Fig.5 is a view in; end elevation illustrating the portfolio of Fig, 1 withthe two sec- I tions thereof folded together;

.Fig.j6 isaplan view illustrating a small port'folio in open position,but said portfolio having included therein different embodi-- mentsof card holders than those illustrated in; Figs. 11 vto 5 inclusive; 7

corner of theportfolio shown in Fig. 6; g k Fig. 8 is a plan View illustrating another embodiment of the invention wherein a board is'shown upon whicha pair, of detachable 5 i corner casings is applied, a card held in the 1 aplurality'of cards therein, another-of the r s a perspect e view illustrating one "casings.

corner casings being illustrated in dotted lines; and y Fig. 9 is a perspective view illustrating one of the corner casings shown in Fig. 8, a

the two corner casings 10 and the strip 7 member 11 are composed from a single piece of sheet material and the strip member 11 is continuous with and integral with the lower sides -10-of the cornericasings 10. The

"sheet material forming the holder is bent upwardly at the sides of thebottoms 10 of the corner casings, to form two parallel side walls 10 which are parallel to each other and. are diagonally ofi'set from each other. The side walls 10? are set at right angles to the bottoms 10 and the sheet material is bent inwardly at right angles from the upper edges of the end walls of the two casings to form the tops 10 of the two casings. The tops 10have, at their outer ends, wings 10 which project downwardly from the tops 10 at right angles thereto to form portions of the end walls of the two casings. lVings 10 project upwardly at'right angles to the bottoms 10 inwardly from the wings 10 to complete the end walls of the casing. It will thus be seen that two right triangular corner casings will be formed which are open at their hypotenuse edges and are diagonally ofi'set respectively to each other so that the open hypotenuse edges of the triangular casings substantially face each other. The extreme corners of the two casings are cut away at 10? to eliminate sharp points on the i It should also be here noted that the tops 10 of the two casings are conveXly curved as illustrated in Fig. 5. The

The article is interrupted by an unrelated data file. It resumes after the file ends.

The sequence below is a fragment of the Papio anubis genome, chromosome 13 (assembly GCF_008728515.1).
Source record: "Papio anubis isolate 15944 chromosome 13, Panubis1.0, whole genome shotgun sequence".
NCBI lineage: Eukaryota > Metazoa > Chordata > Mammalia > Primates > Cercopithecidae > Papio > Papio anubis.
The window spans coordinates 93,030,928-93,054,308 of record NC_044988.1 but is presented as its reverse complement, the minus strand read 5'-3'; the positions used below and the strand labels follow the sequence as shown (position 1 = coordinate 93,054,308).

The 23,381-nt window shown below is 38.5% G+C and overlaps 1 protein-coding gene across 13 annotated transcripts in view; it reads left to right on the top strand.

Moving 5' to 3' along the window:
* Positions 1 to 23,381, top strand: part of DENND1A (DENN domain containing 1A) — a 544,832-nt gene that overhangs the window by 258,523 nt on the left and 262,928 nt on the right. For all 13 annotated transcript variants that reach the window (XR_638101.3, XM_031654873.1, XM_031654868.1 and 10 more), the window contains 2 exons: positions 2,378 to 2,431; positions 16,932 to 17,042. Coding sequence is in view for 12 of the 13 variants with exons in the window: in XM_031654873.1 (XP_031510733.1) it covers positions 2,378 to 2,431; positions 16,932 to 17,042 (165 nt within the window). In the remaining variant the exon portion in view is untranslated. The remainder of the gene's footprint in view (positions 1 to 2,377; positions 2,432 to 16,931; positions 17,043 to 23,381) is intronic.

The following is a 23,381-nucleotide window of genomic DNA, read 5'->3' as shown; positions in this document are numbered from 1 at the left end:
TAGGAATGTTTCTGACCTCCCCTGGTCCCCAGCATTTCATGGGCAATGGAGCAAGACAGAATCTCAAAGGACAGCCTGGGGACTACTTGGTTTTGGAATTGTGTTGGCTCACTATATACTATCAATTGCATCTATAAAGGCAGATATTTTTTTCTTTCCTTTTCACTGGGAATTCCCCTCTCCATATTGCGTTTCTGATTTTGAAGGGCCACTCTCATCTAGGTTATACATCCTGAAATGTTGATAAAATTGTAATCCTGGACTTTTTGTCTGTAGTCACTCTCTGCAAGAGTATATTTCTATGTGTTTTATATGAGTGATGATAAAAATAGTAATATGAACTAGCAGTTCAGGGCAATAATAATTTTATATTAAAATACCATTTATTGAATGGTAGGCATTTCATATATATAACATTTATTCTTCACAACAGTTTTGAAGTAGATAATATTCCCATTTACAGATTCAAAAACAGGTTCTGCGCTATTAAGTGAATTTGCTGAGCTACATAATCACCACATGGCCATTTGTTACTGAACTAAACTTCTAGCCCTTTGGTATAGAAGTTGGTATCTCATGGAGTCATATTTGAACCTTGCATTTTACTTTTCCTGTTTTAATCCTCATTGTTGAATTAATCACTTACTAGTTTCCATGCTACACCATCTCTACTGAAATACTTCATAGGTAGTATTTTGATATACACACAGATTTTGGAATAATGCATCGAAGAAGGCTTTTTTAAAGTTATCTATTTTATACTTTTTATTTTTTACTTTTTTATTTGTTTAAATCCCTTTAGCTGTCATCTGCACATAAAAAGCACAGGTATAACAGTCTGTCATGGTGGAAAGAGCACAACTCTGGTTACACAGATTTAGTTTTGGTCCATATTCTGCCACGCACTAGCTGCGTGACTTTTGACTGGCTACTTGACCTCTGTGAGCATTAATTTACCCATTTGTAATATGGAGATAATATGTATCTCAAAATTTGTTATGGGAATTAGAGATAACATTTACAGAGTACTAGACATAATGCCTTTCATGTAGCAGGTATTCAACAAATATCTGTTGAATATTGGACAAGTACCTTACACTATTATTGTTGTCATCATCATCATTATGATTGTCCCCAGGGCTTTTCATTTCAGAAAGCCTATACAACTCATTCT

' diagonal strip 11 can be formed either integral with the corner casings 10 as illustrated, or if desired, the corner casings can be made corner casings are projected inwardly from 5 the inner corners of the casings, as 1s best illustrated in Fig. 2, for a purpose to he hereafter described.